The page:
La. firm says prison escapes led to changes
by Bob Ortega - Aug. 10, 2011 12:00 AM The Arizona Republic
Arnol Suazo and Olvin Aguilar carefully destroyed all their mail to avoid leaving any names or addresses in their cells that authorities might use to track them. Then, just before 4 a.m. on July 5, while taking out the trash during breakfast kitchen detail at the Jackson Parish Correctional Center, they dashed for the fence, scrambled over razor wire and disappeared into the Louisiana woods.
The two convicted robbers were the 15th and 16th escapees over the past seven years from private prisons run by LaSalle Southwest Corrections, of Ruston, La. LaSalle, which operates 12 prisons in Texas and Louisiana, is the smallest of the four companies bidding for a contract with the Arizona Department of Corrections. The state is holding public hearings this week and next on plans to award contracts to build prisons for 5,000 private-prison beds. LaSalle is looking for only a piece of that pie. The privately owned company proposes to build a 1,000-bed facility near Winslow.
Suazo and Aguilar were recaptured after six days on the run, less than 10 miles from the prison.
"We had the dogs after them," said LaSalle managing partner Billy McConnell, "and it rained and we lost the trail; if it hadn't been for the rain we would have caught them earlier."
While most prisons systems, both state and private, experience escapes, there do not appear to be comprehensive and directly comparable statistics available.
But critics of private-prison companies point to their safety record in part because they question whether states have enough oversight to ensure contractors are operating safely.
After the escape, McConnell said, LaSalle "made some changes in our procedures to keep that from happening again." He declined for security reasons to provide details. As for some of the other escapes, McConnell noted that five of them were minimum- security inmates who walked away from outside work crews. He said that none of the escapes led to anyone outside being hurt, and that in each case, LaSalle reviewed its policies and procedures to prevent similar future escapes.
Two years ago, after an escape from LaSalle's Burnet County Jail in Texas, a surprise inspection by the Texas Commission on Jail Standards found several female inmates, including one who was pregnant and another with bipolar disorder, who said they weren't receiving prescribed medications. Inspectors found no record that any of the 500 inmates at the facility had ever received any medications, said the commission's executive director, Adan Munoz. The jail also was cited for not submitting an emergency-situation operational plan, which would detail response plans for escapes and riots.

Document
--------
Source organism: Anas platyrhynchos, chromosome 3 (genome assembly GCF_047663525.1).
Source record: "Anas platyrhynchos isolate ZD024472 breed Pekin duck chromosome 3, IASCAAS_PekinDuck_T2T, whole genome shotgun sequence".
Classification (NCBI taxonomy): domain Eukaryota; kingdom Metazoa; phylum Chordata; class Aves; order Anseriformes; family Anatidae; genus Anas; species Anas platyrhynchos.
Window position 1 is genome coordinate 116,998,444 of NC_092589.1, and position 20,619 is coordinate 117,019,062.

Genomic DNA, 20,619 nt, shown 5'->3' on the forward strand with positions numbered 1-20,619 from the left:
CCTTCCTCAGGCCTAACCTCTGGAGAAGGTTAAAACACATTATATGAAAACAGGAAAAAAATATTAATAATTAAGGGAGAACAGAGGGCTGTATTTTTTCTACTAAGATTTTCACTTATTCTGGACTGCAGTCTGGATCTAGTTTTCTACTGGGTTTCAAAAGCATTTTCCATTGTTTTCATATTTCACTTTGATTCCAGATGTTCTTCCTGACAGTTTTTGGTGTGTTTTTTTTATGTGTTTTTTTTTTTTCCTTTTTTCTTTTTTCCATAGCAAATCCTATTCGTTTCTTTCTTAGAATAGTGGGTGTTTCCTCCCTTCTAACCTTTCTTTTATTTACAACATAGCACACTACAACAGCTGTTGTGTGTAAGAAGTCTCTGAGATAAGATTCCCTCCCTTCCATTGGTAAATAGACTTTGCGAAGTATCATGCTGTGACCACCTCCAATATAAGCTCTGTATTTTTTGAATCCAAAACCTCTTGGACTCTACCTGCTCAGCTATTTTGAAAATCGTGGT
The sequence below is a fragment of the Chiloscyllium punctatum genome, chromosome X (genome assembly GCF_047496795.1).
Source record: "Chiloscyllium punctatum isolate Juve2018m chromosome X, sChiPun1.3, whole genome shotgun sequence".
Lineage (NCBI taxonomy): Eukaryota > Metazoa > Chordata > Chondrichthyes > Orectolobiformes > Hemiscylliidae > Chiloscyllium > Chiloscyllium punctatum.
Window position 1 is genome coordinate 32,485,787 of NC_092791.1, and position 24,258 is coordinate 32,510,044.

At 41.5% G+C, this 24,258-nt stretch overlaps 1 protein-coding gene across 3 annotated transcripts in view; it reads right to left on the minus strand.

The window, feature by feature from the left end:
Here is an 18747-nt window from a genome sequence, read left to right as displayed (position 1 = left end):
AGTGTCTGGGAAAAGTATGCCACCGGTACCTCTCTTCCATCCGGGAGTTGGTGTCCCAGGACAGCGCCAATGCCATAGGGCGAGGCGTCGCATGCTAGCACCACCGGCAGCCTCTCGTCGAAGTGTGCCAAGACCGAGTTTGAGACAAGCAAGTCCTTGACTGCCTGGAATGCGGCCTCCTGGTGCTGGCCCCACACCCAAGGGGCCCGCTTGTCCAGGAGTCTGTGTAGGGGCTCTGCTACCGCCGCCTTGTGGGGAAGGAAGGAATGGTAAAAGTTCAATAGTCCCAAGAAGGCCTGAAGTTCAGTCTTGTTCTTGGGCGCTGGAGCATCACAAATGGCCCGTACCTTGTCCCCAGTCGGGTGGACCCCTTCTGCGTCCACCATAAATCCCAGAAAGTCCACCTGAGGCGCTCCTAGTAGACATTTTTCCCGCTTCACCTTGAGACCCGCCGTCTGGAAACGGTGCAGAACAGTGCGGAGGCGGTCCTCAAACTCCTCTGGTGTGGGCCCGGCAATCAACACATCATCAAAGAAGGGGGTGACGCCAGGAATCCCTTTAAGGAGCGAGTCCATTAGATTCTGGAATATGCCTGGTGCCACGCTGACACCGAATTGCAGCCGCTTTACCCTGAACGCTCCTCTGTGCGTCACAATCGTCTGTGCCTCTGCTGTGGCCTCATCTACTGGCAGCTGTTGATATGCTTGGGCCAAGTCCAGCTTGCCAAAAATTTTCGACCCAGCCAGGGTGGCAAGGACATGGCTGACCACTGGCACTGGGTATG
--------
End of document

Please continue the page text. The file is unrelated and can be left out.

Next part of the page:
McConnell said LaSalle addressed both issues within 30 days, and that the jail subsequently gained accreditation from the American Correctional Association. The ACA sets voluntary national standards for correctional facilities; companies often seek accreditation to show they meet such standards. For example, Management and Training Corp., which operates Arizona's Kingman prison, sought and received ACA accreditation this year after correcting security flaws and other problems that contributed to the escape of three prisoners there a year ago.
LaSalle is owned by the families of McConnell and his brother-in-law, Pat Temple. The partners started out running a family business building schools, fire stations and nursing homes. In 1995, the company won a bid to build a prison in Alexandria, La., which led to additional contracts and the decision to run as well as build prisons. The company's 12 prisons have a capacity of 8,100 inmates. By comparison, the three other companies bidding on the Arizona contracts are three to 10 times as large.
McConnell said LaSalle felt that 1,000 beds "would be in our comfort zone." The company has sent representatives to Winslow several times, said Mayor Robin Boyd.
"Overall, we have a positive reaction," Boyd said. "With the economy the way it is, any opportunity for jobs is welcome."
Winslow's city manager proposed a resolution supporting LaSalle, and the City Council was expected to vote on the matter Tuesday.
However, not everyone in Winslow is delighted with the idea of adding another prison near the existing state facility south of town.
"It's not good for Winslow," said Marie LaMar, a longtime local activist who was instrumental in the redevelopment of the La Posada Hotel, a National Historic Landmark.
LaMar, 83, expressed concern about the caliber of the jobs the prison would bring and whether it would prove an economic burden rather than a benefit.
Judy Howell, a business owner and former City Council member, expressed concern over whether a new prison would cost local taxpayers.
"We'll have to upgrade the water-treatment and sewage facilities, because we don't have the capacity," she said. "Most of the jobs will go elsewhere, because we don't have the workforce, and it'll put a strain on our infrastructure."